Amorphous graphite is the least "graphitic" of the natural graphites. However, the term "amorphous" is a misnomer since this material is truly crystalline. This graphite variety is "massive" with a microcrystalline structure (anhedral), as apposed to flake and vein, which both have relatively large, visible crystals (euhedral) (Figure 12). Most commercial-grade material is formed from the contact or regional metamorphism of anthracite coal. It is considered a seam mineral and is extracted using conventional, coal-type mining techniques. Contact metamorphism may result when a geological energy source, such as an igneous intrusion, contacts the coal seam. At the point of contact, and for some distance from the point of contact, the heat associated with the intrusion, or other local energy source, drives the graphitization of the coal. The same amorphous-to-crystalline phase transformation of carbon may occur on a more regional basis in regional metamorphism where the agent of change is larger, such as an intruded stock or batholithic structure.

Most of the current supply of amorphous graphite available in the United States is imported from Mexico and China.

Amorphous graphite is typically lower in purity than other natural graphites. This is due to the intimate contact between the graphite "micro crystals" and the mineral ash with which it is associated. This close graphite/ash association makes floatation and other density- and chemical-based separation techniques inefficient, if not impossible. Commercial grades of amorphous graphite are available from 75-85% purity and sizes from 4-inch lumps to 3-micron powder.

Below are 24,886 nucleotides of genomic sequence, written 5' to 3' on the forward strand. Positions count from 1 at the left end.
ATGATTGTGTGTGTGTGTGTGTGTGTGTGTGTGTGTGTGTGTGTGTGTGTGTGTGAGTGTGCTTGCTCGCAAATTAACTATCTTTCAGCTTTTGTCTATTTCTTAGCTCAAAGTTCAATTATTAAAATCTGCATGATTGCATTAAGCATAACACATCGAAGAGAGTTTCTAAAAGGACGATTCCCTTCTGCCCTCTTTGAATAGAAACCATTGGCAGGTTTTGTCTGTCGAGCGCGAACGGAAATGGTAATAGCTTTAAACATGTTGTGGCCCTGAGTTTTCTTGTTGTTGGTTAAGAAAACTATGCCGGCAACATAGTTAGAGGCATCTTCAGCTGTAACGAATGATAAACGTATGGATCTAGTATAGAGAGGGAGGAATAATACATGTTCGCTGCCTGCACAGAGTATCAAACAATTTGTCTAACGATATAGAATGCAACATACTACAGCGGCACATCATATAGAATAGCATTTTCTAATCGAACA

Amorphous graphite tends to be much less reflective in both large- and small-grained sizes. Therefore, it has a darker color, bordering on black, while other natural graphite has a color closer to "silver-gray." This makes amorphous graphite useful in coatings, which require less reflectance. Also, this graphite variety is typically lower in cost than other types but is still lubricious, conductive and chemically stable.

Figure 13 / Synthetic

4. Synthetic Graphite

Also known as "artificial graphite," this variety is a man-made product. Synthetic graphite is manufactured by heat-treating amorphous carbons, i.e. calcined petroleum coke (CPC), pitch coke, etc., in a reducing atmosphere to temperatures above 2500 deg C. At high temperatures, the "pre-graphitic" structures present in these "graphitizable carbons" become aligned in three dimensions. The result is the transformation of a two-dimensionally ordered amorphous carbon into a three-dimensionally ordered crystalline carbon.